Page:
Tuesday 25 June 2019

Embracing social media to protect others from danger in Japan

Japan has developed a reputation for being a safe country, an image bolstered by recent record lows in reported crime. The reality, though, is that life in Japan can be just as dangerous as it is overseas.

A recent viral post on Twitter sparked debate on this issue, and it’s worth taking the time to examine why it caused the uproar it did.

In early June, Twitter user @y37336878 shared a tweet highlighting an accessory they believed women in modern Japan could find useful. The item was clip-on hair extensions available in a variety of bright colors, allowing users to give their locks a Technicolor streak.

The Twitter user suggested that such a product could be useful because women with dyed hair are considered by many to draw less attention from creeps in public or gropers on trains. The product is easy to remove, so women can feel safe going to work and then remove it once they get to their destination.

The tweet has garnered more than 30,000 retweets and 50,000 “likes,” with many in @y37336878’s responses thanking her for the advice and saying how once they adopted it they didn’t have to deal with any potential annoyances (or worse). Others pointed to cheaper extensions for those looking to save some money.
Train trauma: A post about clip-on hair extensions on social media sparked debate on ways to prevent groping on public transport in Japan. | GETTY IMAGES

It didn’t take long for other suggestions on how to avoid harassment and assault to trickle in. One user thought the original idea was great — but would work even better when paired with a black face mask. Another individual had been using the colored hair attachments for a while and reported no problems on trains, but pointed out that students could get in trouble with their schools by using them (a point echoed by several other people online as the post spread). Another said no amount of makeup or extensions guaranteed total safety. Perhaps not surprisingly, this prompted all kinds of discussion on Twitter.

As the online outlet Finders noted in their write up on the issue, it isn’t the first time someone has suggested altering one’s hair to avoid sexual predators. A former TBS announcer went on the radio to say she avoided molesters as a high school student by using lots of makeup. Last December, freelance writer Kei Himeno shared a tweet where she revealed that, after dying her hair blonde, she has avoided the usual issues women in Japan face in their daily lives, which also includes being maliciously kicked by people on public transit.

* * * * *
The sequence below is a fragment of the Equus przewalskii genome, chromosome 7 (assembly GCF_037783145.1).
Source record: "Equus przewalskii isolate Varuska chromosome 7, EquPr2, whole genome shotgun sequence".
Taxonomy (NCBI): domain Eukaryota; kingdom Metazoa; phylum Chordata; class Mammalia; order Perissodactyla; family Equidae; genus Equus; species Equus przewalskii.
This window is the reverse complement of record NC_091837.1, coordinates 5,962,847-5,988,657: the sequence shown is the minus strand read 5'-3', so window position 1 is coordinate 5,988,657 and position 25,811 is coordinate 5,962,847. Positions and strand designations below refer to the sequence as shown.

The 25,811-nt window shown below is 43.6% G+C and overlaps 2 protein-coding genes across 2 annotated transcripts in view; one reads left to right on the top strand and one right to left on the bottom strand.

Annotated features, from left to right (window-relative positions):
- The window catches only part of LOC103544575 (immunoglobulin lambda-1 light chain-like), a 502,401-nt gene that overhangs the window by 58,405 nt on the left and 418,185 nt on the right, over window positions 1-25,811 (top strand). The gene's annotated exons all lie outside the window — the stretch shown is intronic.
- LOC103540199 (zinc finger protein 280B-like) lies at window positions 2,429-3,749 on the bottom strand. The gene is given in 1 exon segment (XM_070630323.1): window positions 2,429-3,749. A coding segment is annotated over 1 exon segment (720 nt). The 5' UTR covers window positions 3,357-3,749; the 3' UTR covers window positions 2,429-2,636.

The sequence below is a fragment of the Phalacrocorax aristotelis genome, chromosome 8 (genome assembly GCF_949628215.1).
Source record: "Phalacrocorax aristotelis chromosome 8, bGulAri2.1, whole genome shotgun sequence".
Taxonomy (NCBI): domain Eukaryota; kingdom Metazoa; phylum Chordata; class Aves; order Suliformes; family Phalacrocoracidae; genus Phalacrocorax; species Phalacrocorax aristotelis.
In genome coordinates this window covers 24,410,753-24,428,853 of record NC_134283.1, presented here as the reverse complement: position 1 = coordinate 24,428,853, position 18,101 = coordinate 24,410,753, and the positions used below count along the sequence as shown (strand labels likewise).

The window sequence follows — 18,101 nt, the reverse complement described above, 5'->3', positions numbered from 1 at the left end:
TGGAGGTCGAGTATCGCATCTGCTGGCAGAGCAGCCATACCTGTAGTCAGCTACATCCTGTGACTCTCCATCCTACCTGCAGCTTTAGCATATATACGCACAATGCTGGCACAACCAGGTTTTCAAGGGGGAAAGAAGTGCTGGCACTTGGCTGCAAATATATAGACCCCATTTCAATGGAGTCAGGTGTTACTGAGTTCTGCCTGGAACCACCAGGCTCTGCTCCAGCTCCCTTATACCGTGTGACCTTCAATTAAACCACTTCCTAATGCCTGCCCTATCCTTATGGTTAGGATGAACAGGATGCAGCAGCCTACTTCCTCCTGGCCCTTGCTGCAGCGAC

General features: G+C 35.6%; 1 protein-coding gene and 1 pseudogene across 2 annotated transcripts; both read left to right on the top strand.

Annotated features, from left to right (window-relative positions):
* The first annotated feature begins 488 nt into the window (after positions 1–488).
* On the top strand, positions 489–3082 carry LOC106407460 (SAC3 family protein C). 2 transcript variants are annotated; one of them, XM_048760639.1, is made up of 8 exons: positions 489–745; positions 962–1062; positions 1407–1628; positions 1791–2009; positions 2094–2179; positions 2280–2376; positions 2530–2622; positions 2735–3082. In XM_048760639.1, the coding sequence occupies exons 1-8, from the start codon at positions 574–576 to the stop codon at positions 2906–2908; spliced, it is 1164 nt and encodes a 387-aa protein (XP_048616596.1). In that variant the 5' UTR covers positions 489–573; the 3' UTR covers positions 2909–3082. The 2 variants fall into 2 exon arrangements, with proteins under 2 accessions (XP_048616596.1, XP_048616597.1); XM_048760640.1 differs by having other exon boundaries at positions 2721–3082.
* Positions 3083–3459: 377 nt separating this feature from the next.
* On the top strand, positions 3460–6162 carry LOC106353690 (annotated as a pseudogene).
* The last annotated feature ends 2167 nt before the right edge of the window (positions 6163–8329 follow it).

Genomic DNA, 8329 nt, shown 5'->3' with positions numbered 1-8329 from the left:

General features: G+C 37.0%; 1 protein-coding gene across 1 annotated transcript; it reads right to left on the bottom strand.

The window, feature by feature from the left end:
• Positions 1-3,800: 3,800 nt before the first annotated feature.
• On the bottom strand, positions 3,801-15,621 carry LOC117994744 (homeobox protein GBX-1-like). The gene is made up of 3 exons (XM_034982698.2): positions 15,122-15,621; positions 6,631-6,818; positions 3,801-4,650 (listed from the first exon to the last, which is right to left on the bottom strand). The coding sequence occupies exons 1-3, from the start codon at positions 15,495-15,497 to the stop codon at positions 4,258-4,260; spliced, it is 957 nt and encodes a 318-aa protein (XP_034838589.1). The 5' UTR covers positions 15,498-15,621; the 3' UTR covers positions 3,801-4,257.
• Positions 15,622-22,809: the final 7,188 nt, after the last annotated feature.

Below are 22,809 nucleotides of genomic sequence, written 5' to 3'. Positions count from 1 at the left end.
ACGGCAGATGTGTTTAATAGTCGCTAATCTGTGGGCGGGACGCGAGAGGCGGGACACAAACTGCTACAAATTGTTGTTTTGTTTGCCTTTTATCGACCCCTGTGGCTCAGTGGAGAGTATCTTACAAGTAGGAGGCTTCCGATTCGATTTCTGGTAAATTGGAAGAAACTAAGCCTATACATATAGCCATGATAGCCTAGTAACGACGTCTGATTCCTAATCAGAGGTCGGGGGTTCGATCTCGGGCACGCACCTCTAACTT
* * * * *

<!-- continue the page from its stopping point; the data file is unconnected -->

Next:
It’s all a reminder that despite the prevailing image of Japan as a safe nation, there are many situations where that frankly isn’t true — especially as far as women are concerned. While some media reports say the number of sexual violence cases is low, the reality is that many go unreported or victims aren’t aware of what has happened to them. Then there are the thousands of posts online from women who have faced assault, molestation or violence while simply going about their day in Japan.

Where Japanese society appears to have fallen short, social media has stepped in as a place where women (and other concerned individuals) can help one another deal with their problems and share vital information.

The hair extension and dyeing advice is just one recent example. A recent drawing done by one Twitter user showed the ways women in Japan are assaulted at nearly every age, offering a place for victims to talk things over and offer advice.

Other posts have offered warnings of specific men to avoid at train stations, while others have alerted people to men in Shinjuku Station who deliberately walk into women (an issue that has been in the spotlight online since last year).

Another viral tweet found a user calling for an unofficial organization made up of lawyers to defend women who stab attackers with safety pins. It received a lot of positive responses.

There’s a long way to go before Japan becomes a country that is actually safe for women, but online spaces have given them a platform to trade tips and stories in a way that might help others stay safe.

(Source: JT)

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